About 21.8 billion disposable sanitary pads are used annually in India, generating over 100,000 tonnes of waste every year. The majority of them are made using plastics and chemicals like bleach, which means they can take up to 600 years to degrade into microplastics, and often emit toxic fumes when burned for disposal. At the same time, many Indian women still struggle to access affordable and effective menstrual products, especially in the country’s most rural areas. Saathi offers a solution in the form of entirely biodegradable and compostable sanitary pads made from banana fibre, one of India’s most abundant and absorbent natural fibres. Unlike wood pulp or cotton, banana fibres are an agricultural by-product that doesn’t require additional land usage to generate. Saathi’s pads are also designed to be free of bleach and chemicals, ensuring minimal toxicity and risk of irritation. Through its inclusive business model, Saathi also works to provide pads for women in need, allowing their urban customers to subsidise these products and programmes. To date, Saathi’s activities have already resulted in the elimination of 36 metric tonnes of plastic waste and the reduction of 71 metric tonnes of carbon emissions. Besides sanitary pads, Saathi is also building a model for sustainable manufacturing of absorbent products in the food industry.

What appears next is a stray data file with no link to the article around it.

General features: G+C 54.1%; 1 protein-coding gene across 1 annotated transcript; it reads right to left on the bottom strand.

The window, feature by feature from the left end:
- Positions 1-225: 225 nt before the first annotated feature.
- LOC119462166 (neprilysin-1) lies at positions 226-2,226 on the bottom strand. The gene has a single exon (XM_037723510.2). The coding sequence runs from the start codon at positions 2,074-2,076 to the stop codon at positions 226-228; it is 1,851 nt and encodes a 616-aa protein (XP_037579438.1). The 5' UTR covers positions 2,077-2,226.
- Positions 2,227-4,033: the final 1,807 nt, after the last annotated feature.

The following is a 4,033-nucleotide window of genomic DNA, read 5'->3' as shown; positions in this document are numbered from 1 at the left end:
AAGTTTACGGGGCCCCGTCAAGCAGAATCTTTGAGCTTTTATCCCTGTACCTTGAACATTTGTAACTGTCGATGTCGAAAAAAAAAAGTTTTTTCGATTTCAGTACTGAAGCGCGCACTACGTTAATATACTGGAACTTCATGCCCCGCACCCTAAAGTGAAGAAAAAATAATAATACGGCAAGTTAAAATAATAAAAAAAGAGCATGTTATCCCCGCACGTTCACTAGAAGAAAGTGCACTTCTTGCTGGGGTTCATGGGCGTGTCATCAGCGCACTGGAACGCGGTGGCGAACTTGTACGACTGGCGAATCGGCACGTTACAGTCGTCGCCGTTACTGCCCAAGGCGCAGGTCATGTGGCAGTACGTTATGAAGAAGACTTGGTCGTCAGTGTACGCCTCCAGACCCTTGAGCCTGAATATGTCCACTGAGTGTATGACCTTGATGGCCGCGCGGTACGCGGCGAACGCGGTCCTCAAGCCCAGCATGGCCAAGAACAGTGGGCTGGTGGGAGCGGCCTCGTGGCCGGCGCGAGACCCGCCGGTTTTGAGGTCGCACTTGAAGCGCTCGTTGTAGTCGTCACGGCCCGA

Saathi has been recognised by the UNDP Growth Stage Impact Ventures program, UNESCO Green Citizens project, Expo 2020 Dubai Global Innovators program, Time Magazine, Allure, Vogue, New York Times Climate Hub, Fast Company, Cartier Women’s Initiative Awards, UNDP, University of St Andrews, Ocean Impact Organization, Asia Game Changer Awards 2022, Waislitz Global Citizen Award, Solar Impulse Foundation, UN Environment Program, Nikkei Asia Awards, and Global Cleantech Innovation Program among others for our innovative social impact and sustainable work.

The team is working towards multiple United Nations SDGs (12, 13, 3, 9, 5, 6, 8, 10, and 14), by locally sourcing agri-waste from banana tree farmers to use as raw material, employ an all-women staff in their manufacturing unit and provide pads to women in urban areas and underserved communities through NGO partnerships.